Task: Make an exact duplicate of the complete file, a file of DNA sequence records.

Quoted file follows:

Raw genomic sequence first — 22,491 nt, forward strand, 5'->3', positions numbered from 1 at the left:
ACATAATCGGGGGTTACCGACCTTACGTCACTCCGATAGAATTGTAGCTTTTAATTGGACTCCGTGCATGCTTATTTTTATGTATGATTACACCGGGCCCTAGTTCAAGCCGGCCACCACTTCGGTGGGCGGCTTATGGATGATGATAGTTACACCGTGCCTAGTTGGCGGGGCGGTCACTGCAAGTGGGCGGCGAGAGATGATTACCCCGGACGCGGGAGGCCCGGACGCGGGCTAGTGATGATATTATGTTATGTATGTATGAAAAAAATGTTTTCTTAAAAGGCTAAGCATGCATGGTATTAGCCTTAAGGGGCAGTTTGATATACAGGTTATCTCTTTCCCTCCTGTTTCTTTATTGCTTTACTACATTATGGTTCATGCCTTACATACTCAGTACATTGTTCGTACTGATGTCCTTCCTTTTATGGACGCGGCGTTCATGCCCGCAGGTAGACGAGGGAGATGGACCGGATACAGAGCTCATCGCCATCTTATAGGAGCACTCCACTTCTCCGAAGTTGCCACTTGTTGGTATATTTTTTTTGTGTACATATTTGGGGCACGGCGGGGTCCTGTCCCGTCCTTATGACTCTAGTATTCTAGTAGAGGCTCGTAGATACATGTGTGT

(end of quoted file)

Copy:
Raw genomic sequence first — 22,491 nt, forward strand, 5'->3', positions numbered from 1 at the left:
ACATAATCGGGGGTTACCGACCTTACGTCACTCCGATAGAATTGTAGCTTTTAATTGGACTCCGTGCATGCTTATTTTTATGTATGATTACACCGGGCCCTAGTTCAAGCCGGCCACCACTTCGGTGGGCGGCTTATGGATGATGATAGTTACACCGTGCCTAGTTGGCGGGGCGGTCACTGCAAGTGGGCGGCGAGAGATGATTACCCCGGACGCGGGAGGCCCGGACGCGGGCTAGTGATGATATTATGTTATGTATGTATGAAAAAAATGTTTTCTTAAAAGGCTAAGCATGCATGGTATTAGCCTTAAGGGGCAGTTTGATATACAGGTTATCTCTTTCCCTCCTGTTTCTTTATTGCTTTACTACATTATGGTTCATGCCTTACATACTCAGTACATTGTTCGTACTGATGTCCTTCCTTTTATGGACGCGGCGTTCATGCCCGCAGGTAGACGAGGGAGATGGACCGGATACAGAGCTCATCGCCATCTTATAGGAGCACTCCACTTCTCCGAAGTTGCCACTTGTTGGTATATTTTTTTTGTGTACATATTTGGGGCACGGCGGGGTCCTGTCCCGTCCTTATGACTCTAGTATTCTAGTAGAGGCTCGTAGATACATGTGTGT